DCP Format specifications
-Max P3 Color space
-250 Mbit JPEG2000
The DCP format was chosen after a lot of tests on what digital format could match 35 mm prints in quality: The tests that were done are described in the book:
Coloring and Mastering for Digital Cinema (google search)
-P3 color space was already in use in post-production around 2000, color grading was done on DLP 3 chip Xenon lamp projectors. The P3 color space has more saturated colors than Rec.709, especially red.
250 Mbit intra-frame JPEG2000 encoding was chosen because:
-It supports both 2K and 4K.
-Each frame is encoded separately so film grain is retained.
-The high bitrate helps detail-rich scenes like forest and ocean scenes to look good.
-12-bit encoding was chosen because it lets you retain more shadow detail and avoid banding in grey areas and skies.
-2.6 gamma is similar to the LOG encoding used in film scans and digital cinema cameras. The steep 2.6 gamma slope together with 12-bit encoding lets you encode more shadow detail.
-24 bit 48 kHz uncompressed 5.1 sound was used in post-production. Later 7.1 audio and Dolby Atmos were added.
Version File/ Supplemental package DCP
The original version (OV) of the DCP is often the film with original language and no subtitles. This OV DCP is sometimes sent ahead of the DCP with dubbed language and subtitles to the cinemas. This DCP is called a Version File (VF) DCP or a supplemental package DCP. The VF DCP reference the MXF files in the OV DCP. The VF DCP typically adds dubbed language tracks, subtitle tracks, and 7.1 sound. I wrote a post about it here.
Encrypted and unencrypted DCPs
Feature films are often encrypted and you need a decryption key (KDM) to play the movie. I wrote a post about it here.
Short films, advertisements, and trailers are usually unencrypted.
The content of a Digital Cinema Package (DCP)
The XML files in a DCP consist of:
-the video MXF files,
-the audio MXF files,
-the subtitle MXF (SMPTE) files
-XML + TTF font (Interop),
and the metadata files: Volindex, Assetmap, The Packing List (PKL), and the Composition Playlist (CPL).
The CPL XML file is a playlist that lists the MXF files in each reel, the order of the reels, and the offset on the video and audio MXF files.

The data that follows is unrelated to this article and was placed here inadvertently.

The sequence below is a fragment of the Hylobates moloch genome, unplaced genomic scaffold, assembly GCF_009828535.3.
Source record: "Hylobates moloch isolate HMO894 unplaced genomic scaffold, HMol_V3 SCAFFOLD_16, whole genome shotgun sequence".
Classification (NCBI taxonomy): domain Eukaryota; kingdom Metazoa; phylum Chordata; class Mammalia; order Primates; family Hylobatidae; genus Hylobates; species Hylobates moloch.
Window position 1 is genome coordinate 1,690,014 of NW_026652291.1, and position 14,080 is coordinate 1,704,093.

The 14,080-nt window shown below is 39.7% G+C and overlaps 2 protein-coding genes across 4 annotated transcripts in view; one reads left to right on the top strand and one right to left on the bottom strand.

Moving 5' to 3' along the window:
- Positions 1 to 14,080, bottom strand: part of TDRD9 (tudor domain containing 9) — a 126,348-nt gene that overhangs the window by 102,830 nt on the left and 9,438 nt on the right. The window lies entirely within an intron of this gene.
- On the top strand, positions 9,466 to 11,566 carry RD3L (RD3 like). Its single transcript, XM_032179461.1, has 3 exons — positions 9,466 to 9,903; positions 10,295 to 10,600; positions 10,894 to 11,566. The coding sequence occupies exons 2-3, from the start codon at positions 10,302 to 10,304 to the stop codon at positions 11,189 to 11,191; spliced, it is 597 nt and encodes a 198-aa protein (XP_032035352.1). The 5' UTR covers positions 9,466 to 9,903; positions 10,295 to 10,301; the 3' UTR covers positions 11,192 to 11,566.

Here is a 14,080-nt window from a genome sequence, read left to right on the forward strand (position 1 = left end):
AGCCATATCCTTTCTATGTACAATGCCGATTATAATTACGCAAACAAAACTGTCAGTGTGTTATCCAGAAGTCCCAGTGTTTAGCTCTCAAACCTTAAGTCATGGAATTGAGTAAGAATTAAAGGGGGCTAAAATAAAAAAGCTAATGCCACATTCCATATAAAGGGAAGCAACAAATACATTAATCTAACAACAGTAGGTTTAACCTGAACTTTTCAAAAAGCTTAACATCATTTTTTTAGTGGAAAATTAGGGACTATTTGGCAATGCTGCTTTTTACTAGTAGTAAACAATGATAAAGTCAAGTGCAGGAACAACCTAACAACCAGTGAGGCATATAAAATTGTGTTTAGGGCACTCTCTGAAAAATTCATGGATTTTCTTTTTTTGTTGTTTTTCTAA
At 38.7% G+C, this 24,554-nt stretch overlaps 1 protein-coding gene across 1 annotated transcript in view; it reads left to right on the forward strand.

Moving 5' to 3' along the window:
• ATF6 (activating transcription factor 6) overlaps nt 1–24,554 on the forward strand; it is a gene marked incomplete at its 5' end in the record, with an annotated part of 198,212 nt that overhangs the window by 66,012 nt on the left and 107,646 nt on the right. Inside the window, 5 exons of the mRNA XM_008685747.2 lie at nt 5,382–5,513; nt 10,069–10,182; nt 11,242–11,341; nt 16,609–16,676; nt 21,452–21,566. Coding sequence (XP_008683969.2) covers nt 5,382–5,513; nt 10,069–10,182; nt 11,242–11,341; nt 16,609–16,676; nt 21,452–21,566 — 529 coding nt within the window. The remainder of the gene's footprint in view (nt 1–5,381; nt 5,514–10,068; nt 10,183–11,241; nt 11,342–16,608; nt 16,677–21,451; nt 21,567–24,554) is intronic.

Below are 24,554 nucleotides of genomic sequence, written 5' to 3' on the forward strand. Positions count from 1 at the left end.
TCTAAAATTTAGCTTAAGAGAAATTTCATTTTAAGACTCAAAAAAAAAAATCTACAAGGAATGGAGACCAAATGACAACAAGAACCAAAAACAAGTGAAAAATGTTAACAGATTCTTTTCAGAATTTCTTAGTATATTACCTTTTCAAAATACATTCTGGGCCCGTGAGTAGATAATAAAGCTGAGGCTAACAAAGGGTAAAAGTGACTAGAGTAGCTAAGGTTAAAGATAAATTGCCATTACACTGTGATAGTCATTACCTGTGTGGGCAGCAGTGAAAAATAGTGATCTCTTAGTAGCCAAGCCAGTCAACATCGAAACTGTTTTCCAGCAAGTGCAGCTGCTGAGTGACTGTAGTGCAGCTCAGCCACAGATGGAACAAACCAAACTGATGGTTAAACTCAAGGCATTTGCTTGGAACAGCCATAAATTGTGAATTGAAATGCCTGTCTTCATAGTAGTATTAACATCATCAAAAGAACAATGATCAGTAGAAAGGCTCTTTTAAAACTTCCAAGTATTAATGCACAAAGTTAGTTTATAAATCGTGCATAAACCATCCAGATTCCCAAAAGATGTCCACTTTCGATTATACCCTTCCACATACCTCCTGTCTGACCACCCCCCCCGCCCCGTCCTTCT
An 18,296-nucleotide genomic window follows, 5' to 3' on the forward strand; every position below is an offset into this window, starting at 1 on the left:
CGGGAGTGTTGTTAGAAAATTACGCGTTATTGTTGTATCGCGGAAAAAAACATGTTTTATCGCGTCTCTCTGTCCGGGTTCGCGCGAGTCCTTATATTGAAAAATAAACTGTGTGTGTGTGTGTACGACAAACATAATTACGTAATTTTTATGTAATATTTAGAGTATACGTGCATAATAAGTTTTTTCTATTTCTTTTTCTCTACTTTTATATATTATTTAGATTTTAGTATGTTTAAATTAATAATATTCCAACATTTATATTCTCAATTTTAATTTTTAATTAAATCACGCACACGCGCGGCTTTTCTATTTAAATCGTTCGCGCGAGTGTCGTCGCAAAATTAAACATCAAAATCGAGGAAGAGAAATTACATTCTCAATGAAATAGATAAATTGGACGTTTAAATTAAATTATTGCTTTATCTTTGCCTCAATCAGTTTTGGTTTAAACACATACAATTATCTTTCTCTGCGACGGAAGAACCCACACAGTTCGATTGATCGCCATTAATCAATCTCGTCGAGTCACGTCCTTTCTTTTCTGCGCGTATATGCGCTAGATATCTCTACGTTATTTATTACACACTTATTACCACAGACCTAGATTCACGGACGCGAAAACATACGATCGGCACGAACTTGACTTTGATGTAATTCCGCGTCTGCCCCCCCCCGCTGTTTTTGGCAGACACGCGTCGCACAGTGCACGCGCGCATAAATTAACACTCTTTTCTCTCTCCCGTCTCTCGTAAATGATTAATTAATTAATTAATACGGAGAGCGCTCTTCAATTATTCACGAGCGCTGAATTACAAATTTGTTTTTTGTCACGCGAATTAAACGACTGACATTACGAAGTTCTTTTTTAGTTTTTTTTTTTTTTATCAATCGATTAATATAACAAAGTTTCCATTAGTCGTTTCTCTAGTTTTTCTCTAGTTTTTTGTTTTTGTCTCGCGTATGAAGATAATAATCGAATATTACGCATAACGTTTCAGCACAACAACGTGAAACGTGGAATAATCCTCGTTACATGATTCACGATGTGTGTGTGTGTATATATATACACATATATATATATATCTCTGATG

The PKL XML file lists all the MXF files in the DCP and has a hash checksum of the files for verification. If the files do not pass the hash checksum test because they have been corrupted in a transfer they will not ingest on the server.
You can run a Hash checksum test on DCPs in the trial version of Easydcp plus
Drag the DCP to Easydcp player
Choose Asset – Hash Checker
In Hash Checker
A DCI DCP means that the DCP is made with the current DCI specification. The DCI specification was agreed upon by the big Hollywood studios in 2005 and has been updated regularly.
The current DCI specification tells us to follow these SMPTE standards when making a DCP:
The archived DCI specification 1.2 has parts of earlier versions of these standards in the document. The standards have changed since then as errors have been corrected and equipment has improved.
Some current DCI DCP/cinema specifications:
- DCI DCPs uses these ST 428-1:2019 example aspect ratios:
Scope 2.39:1 4096 1716
Flat 1.85:1 3996 2160
Scope 2.39:1 2048 858
Flat 1.85:1 1998 1080
- ST 431-1:2006 tells us to use 14 fL/48 cd/m2 screen brightness with a DCI white test image, (16 fL with a projector white test image.) If the screen brightness is much lower or higher when screening the DCP, the colors, contrast and details will look different.
- RP 431-2:2011 calibration white was changed to virtual white (50.34832, 0.3190, 0.3338). The old RP- 431-2:2007 DCI White (48.00, 0.314, 0.351.) is also still in use.
- The minimum pixel count in RP 431-2:2011 is at least 2048×1080, so a DCI cinema uses a zoom lens to switch between Flat and Scope.
- RP 431-2:2011 says to use side masking for both Flat and Scope.